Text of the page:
Meet a Health Hero: Dr. Laura Offutt

Dr. Laura Offutt

Dr. Laura Offutt

» You can vote for Dr. Offutt here October 6th through 12th. Mark your calendar! 

Name: Dr. Laura Offutt

Role: Founder of Real Talk with Dr. Offutt, an interactive, web-based health resource for teens.

Who or what motivates you to be healthy?
To live life to the fullest. Life is short and full of good things, and I don’t want to miss a second of it! Feeling and being well allows me to enjoy my family, my work, my friends and the world around me. I know my mind and body work better when I eat well, sleep and exercise.

Describe a health or fitness related turning point in your life.
When I was a medical intern during my ICU rotation, I had a terribly mean pulmonary fellow leading our team of interns, residents and students. In retrospect, she was a bully, really. Interacting with her on a daily basis, combined with the severity of the patient illnesses surrounding me and grueling hours, was extremely stressful. That stress played out in many ways beyond simply feeling stressed — I had a hard time controlling my emotions; my gastrointestinal tract was rebelling; and I was jittery and unhappy. One day, I decided the one thing I could do that might help was to exercise before heading to the hospital. I woke up a half-hour earlier every day and worked out right in my apartment. Nothing major, but when I did that, I found I felt better and could get through the day. It was at that moment that I fully appreciated the power of exercise as a stress management tool, as a mood booster, and as a way to keep me physically well. Since then I have never stopped exercising. Even now, if I get a bit snippy with my kids, one of them usually asks if I have worked out lately — because they can tell when I need it!

What “policy” would you institute to make Greater Philadelphia a healthier region?
There are so many positive changes that can be made to improve the health of Greater Philadelphia, that it is hard to pick only one. Since my passion is encouraging and protecting the health of teens, I reached out to them for their thoughts regarding a beneficial “policy.” The nearly unanimous response might surprise many, but is quite simple: there should be a requirement for a longer break (recess) in the middle of the school day that includes unstructured free time with the opportunity to go outside for fresh air and/or exercise. Simply put (paraphrased in their own words), the school day as it is structured contains very long stretches of academic time with little if any real break. Most would even accept a longer school day to allow for recess to be included. Recess is not the same as P.E. (although that is important as well). Unstructured (but safe and supervised) time bolsters creativity, and also provides numerous health and academic benefits. There has been much attention paid to the struggles with mental health and obesity that many of our youth face. There is significant evidence that a recess during the day may decrease depression and anxiety, and helps manage stress. Outdoor exposure improves moods. A recess would help students get closer to obtaining the recommended 60 minutes of physical activity a day (that less than one third of high school students currently achieve). Recess before eating actually may increase healthy food consumption (if available) at lunch. And a benefit separate from the mental and physical health benefits exists: recess can improve academic performance.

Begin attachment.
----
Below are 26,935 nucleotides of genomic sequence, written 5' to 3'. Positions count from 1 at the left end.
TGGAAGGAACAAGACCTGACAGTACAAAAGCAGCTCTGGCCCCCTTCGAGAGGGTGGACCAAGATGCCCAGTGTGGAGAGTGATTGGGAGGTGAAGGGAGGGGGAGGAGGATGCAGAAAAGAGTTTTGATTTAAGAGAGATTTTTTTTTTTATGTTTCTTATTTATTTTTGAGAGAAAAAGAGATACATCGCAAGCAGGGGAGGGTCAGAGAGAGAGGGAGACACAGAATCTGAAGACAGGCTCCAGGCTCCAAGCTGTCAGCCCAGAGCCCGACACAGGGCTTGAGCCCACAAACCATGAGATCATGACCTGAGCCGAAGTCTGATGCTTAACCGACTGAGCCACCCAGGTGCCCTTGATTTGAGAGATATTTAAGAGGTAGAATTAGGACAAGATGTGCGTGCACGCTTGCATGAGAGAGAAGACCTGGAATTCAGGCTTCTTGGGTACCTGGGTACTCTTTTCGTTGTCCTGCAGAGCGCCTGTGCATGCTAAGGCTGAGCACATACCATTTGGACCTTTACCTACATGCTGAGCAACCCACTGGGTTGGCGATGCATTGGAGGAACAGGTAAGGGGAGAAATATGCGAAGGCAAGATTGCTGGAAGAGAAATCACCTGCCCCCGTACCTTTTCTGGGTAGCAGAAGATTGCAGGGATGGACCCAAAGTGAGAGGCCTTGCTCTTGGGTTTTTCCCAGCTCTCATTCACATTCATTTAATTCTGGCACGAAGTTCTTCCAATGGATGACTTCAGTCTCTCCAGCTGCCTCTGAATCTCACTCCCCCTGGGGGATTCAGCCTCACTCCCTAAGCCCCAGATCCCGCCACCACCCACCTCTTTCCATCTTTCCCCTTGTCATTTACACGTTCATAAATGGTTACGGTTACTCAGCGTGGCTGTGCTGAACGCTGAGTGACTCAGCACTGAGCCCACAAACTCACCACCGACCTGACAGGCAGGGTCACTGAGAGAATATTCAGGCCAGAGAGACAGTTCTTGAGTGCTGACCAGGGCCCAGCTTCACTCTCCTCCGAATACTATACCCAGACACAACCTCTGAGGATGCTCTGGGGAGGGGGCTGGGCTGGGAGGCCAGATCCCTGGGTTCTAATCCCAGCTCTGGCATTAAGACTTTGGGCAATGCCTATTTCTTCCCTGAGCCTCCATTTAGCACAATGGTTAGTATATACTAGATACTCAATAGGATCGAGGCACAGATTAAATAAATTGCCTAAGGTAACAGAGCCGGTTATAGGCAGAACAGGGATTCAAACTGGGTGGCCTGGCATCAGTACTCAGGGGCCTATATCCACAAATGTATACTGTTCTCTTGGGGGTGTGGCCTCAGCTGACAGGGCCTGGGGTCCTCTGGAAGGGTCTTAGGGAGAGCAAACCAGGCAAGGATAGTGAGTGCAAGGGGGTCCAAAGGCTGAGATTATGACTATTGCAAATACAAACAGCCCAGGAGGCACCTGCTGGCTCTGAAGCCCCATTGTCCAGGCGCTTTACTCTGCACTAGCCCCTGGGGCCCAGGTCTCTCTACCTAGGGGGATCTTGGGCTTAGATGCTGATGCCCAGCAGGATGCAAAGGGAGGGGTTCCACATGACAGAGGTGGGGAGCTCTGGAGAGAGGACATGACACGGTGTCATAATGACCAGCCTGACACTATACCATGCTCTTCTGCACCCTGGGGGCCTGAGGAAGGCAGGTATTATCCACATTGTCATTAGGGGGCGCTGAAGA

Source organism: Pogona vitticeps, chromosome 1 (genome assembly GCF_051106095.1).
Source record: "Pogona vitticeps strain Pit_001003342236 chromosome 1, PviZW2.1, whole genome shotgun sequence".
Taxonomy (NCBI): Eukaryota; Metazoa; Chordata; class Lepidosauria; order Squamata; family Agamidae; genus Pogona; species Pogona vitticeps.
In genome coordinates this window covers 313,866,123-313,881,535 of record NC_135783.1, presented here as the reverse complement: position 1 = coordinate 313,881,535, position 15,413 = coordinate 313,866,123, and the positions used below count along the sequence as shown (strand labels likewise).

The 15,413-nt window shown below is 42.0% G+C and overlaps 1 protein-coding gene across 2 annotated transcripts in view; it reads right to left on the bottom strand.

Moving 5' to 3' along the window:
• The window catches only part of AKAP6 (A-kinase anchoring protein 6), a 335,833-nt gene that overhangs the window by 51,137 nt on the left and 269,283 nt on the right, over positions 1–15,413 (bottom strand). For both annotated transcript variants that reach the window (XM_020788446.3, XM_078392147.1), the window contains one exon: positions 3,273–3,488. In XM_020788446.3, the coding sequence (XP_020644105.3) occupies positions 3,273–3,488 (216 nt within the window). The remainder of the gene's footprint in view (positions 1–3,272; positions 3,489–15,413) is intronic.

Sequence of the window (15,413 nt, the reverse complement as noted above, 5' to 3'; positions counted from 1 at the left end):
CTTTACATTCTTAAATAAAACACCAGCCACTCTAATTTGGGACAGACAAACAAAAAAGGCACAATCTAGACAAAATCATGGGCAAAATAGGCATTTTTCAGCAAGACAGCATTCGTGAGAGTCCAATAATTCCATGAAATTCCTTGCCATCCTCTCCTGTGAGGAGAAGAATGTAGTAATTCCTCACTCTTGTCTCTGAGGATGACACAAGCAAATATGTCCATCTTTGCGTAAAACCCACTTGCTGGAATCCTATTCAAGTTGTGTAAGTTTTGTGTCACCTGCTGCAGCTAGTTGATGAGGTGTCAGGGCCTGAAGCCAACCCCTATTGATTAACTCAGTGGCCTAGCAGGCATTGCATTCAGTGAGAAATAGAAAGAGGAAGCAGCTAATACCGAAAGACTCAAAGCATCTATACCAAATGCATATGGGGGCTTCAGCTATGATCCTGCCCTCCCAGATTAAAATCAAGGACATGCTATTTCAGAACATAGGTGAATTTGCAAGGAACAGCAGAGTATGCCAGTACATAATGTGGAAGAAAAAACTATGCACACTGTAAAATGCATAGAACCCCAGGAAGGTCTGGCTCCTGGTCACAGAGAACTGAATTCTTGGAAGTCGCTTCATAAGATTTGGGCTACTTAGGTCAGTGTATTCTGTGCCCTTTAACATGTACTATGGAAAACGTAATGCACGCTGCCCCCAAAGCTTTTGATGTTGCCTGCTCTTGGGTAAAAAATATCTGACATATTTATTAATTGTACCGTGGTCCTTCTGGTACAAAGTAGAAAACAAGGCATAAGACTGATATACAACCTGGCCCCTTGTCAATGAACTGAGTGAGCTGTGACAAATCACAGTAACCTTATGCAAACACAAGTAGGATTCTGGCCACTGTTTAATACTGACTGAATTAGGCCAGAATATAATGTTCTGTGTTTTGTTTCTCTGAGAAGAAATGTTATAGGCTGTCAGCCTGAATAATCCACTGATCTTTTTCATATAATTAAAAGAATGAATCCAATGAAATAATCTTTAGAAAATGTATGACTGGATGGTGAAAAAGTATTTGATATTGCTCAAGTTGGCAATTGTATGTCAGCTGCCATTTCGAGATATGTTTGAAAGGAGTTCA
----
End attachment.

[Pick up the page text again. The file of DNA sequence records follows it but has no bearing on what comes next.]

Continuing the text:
What’s the most important part of your health or fitness regimen?
Variety. I avoid the all-or-nothing mentality with regards to food and exercise. I do not think there are “good” foods and “bad” foods. I like to do a variety of physical activities ranging from a long walk with my dog to a heart-pumping spinning or Zumba class to a yoga class to playing tennis or frisbee with my family. I try to move more days than not, and some days more vigorously than others. The variety makes getting regular exercise easier and keeps it from getting boring. As for food, I like to apply the 80/20 rule. Food should be 80 percent fuel and 20 percent fun. If I stick to that, treats can have their place (every day even!), but I make sure that the bulk of my diet includes foods that will fuel my body and mind well and keep them healthy and humming along smoothly.

What is your number one piece of health-related advice
Speak kindly to yourself. So often we berate ourselves for “pigging out” or “blowing a diet”. Or we get angry at ourselves for not being as thin/attractive/in shape as we wish to be. Negative energy is counterproductive. Think about it – why would you be motivated to do something good for yourself if you don’t like yourself? All the negative self-talk leads to an “I don’t care – it doesn’t matter any way – I am going to eat/drink that because nothing works anyway” attitude. When you are kind to yourself, you will exercise to be kind to your body; you will fill your stomach with healthier foods; you will allow yourself time to relax and refresh. All of this leads to a healthier mind and body.

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